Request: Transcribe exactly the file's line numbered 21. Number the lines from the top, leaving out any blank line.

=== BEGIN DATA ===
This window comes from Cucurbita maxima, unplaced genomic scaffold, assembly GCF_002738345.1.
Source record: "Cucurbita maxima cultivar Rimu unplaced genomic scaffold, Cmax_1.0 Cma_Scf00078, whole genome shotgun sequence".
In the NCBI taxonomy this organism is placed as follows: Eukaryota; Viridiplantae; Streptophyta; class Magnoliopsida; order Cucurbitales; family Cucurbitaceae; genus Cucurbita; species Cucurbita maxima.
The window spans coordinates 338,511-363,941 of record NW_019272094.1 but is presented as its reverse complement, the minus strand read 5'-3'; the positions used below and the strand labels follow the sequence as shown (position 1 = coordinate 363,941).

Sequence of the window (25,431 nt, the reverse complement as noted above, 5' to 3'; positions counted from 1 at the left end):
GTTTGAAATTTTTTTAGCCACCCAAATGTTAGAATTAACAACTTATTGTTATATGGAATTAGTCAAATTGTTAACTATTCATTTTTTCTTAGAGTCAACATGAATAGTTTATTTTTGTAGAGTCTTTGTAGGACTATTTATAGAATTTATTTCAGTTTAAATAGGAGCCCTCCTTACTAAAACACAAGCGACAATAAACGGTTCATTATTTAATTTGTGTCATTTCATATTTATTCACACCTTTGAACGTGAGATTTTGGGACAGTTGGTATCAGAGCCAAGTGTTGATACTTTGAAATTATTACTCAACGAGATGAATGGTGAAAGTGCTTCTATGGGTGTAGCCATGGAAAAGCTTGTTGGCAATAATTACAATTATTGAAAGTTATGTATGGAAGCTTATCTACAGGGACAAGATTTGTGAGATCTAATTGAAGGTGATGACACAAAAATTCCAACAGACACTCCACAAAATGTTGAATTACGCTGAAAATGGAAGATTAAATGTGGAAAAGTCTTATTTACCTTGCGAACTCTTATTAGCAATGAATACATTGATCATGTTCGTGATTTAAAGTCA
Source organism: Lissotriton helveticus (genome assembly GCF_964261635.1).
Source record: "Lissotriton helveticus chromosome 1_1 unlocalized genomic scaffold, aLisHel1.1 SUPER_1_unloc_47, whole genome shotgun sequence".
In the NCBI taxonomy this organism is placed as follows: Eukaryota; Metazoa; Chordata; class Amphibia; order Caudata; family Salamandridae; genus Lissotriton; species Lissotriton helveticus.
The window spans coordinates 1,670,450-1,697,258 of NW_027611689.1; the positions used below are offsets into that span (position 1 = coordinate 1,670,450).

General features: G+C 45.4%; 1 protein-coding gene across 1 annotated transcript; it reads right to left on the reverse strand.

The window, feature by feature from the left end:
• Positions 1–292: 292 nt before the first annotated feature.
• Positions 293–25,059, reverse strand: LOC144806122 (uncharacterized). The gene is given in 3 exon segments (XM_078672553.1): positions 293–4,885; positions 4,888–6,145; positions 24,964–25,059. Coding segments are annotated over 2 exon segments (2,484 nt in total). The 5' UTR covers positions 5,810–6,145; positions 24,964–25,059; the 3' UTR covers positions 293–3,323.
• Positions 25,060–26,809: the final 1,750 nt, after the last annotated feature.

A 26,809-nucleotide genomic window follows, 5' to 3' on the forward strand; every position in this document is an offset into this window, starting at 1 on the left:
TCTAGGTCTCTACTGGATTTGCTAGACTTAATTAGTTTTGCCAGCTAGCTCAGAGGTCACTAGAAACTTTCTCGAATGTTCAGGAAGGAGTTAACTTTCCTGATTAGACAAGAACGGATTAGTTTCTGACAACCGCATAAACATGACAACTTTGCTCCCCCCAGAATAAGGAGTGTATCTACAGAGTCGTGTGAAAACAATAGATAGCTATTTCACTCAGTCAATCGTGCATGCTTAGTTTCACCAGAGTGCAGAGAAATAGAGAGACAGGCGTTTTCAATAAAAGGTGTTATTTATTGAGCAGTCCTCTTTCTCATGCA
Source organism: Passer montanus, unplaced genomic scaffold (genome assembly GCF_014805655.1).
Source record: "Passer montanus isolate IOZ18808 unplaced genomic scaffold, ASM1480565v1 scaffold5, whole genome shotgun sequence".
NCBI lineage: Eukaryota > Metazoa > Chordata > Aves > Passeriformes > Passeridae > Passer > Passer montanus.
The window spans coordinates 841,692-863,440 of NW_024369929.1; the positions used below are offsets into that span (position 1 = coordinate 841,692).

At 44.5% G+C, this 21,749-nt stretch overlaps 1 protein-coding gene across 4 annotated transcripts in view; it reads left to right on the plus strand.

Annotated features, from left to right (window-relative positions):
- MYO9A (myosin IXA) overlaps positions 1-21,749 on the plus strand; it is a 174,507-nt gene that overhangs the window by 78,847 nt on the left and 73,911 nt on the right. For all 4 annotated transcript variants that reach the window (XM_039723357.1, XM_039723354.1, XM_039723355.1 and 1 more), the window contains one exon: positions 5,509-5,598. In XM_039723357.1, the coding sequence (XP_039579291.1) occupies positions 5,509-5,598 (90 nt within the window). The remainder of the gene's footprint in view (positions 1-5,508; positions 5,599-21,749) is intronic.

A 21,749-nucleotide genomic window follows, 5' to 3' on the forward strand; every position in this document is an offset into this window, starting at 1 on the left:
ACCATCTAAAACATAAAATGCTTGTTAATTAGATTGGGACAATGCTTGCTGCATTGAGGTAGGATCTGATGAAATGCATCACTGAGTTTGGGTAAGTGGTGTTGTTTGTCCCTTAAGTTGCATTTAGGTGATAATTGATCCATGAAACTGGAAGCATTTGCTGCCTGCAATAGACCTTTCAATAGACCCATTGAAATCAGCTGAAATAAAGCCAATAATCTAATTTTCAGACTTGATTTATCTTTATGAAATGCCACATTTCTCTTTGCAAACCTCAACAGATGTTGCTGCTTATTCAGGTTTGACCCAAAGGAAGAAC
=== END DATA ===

The window spans coordinates 841,692-863,440 of NW_024369929.1; the positions used below are offsets into that span (position 1 = coordinate 841,692).